“That made him smile, and that’s all we could really do,” said senior guard Kevin App, one of Gant’s closest friends. “That’s how we helped, and I’ll never forget that game. Walking down those stairs last year (at Columbia), it was great knowing we had won for Khaliq. I’ll never forget that.”
When the season ended and spring break arrived, three Cornell players — App, Graham Dow and Jason Mitchell — drove to Atlanta to see Gant.
His progress was so encouraging — at that point, Gant could walk for short periods of time on his own — that the group started making plans for a surprise trip back to campus. They chose Slope Day weekend.
It provided the goal-minded Gant with yet another challenge to meet. He promised himself he’d be walking on his own for Cornell’s end-of-year celebration.
“That was fantastic,” he said. “To see everybody, to hang out with the guys again — that was fantastic. It definitely inspired me to go back and work even harder.
“If you don’t have milestones to measure your progress by, it’s hard to keep working hard.”
The journey continues
For the first time since he was a kid, Gant can’t play the game he loves.
“It’s weird,” he said. “I’m so used to doing the same things over and over, going to practice and playing. It’s weird just having to watch and sit out.”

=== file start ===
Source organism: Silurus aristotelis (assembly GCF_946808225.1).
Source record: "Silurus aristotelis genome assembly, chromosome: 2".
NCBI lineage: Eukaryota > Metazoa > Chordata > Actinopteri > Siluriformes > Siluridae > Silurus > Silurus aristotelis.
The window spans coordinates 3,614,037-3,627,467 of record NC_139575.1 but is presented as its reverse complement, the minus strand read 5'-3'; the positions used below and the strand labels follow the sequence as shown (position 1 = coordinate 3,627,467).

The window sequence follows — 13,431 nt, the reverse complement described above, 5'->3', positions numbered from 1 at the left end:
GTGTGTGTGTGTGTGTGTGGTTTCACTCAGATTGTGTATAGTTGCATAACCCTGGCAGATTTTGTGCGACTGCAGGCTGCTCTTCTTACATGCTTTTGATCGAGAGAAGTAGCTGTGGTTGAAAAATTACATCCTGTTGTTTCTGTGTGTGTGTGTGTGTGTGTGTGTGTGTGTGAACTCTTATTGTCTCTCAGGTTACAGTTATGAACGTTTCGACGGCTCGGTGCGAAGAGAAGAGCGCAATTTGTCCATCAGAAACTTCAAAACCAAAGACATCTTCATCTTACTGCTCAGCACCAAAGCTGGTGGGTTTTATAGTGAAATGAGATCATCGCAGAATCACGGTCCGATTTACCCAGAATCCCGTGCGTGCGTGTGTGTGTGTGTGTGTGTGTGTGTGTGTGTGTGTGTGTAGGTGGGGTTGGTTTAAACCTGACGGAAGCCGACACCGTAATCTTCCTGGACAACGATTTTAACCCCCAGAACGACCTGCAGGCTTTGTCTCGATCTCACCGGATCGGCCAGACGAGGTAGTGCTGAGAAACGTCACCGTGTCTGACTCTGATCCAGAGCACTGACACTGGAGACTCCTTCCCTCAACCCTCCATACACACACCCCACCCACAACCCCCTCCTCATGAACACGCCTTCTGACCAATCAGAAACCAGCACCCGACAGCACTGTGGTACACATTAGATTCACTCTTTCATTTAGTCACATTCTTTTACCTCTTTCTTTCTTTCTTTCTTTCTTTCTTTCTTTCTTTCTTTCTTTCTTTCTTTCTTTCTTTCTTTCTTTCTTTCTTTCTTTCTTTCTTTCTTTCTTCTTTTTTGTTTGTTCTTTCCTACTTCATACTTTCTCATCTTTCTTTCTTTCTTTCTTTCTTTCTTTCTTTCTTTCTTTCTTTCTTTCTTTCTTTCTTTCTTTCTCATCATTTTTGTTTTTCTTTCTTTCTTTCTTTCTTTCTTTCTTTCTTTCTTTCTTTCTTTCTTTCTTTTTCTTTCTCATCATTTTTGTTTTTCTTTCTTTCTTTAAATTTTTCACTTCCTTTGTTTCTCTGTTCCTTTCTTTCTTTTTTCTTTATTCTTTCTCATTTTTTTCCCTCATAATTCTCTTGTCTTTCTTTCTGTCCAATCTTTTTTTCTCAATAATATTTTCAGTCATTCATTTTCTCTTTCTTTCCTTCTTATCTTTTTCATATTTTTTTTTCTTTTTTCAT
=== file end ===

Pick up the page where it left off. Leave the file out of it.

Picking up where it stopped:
Apart from his daily regimen with Chamberlain, Gant gets a regular workout just navigating Cornell’s large, hilly layout. He’s also committed the TCAT bus schedule to memory to help relieve bouts of fatigue.
Still, countless hours of rehab lie ahead.
Gant has trouble raising his arms above his head, and he also is focused on strengthening his body to the point where he can sprint again.
Recently, he started jogging.
“Small stuff, but it still adds up to a lot,” he said. “I had a cane when I first got back up here, and I don’t have that anymore. I got tired a lot easier then, as far as walking goes. I felt a lot more unsure about my balance then I do now, which is nice. Walking up a hill, down a hill — it’s not as challenging.”
For Donahue, who visited Gant daily in Elmira and several times in Atlanta, the recovery has been a huge joy and relief to see.
“A great ending like this is so rewarding,” he said. “It’s really nice to be around, and the guys appreciate it. It’s just very gratifying. That’s the only way to describe it.”
By Brian Delaney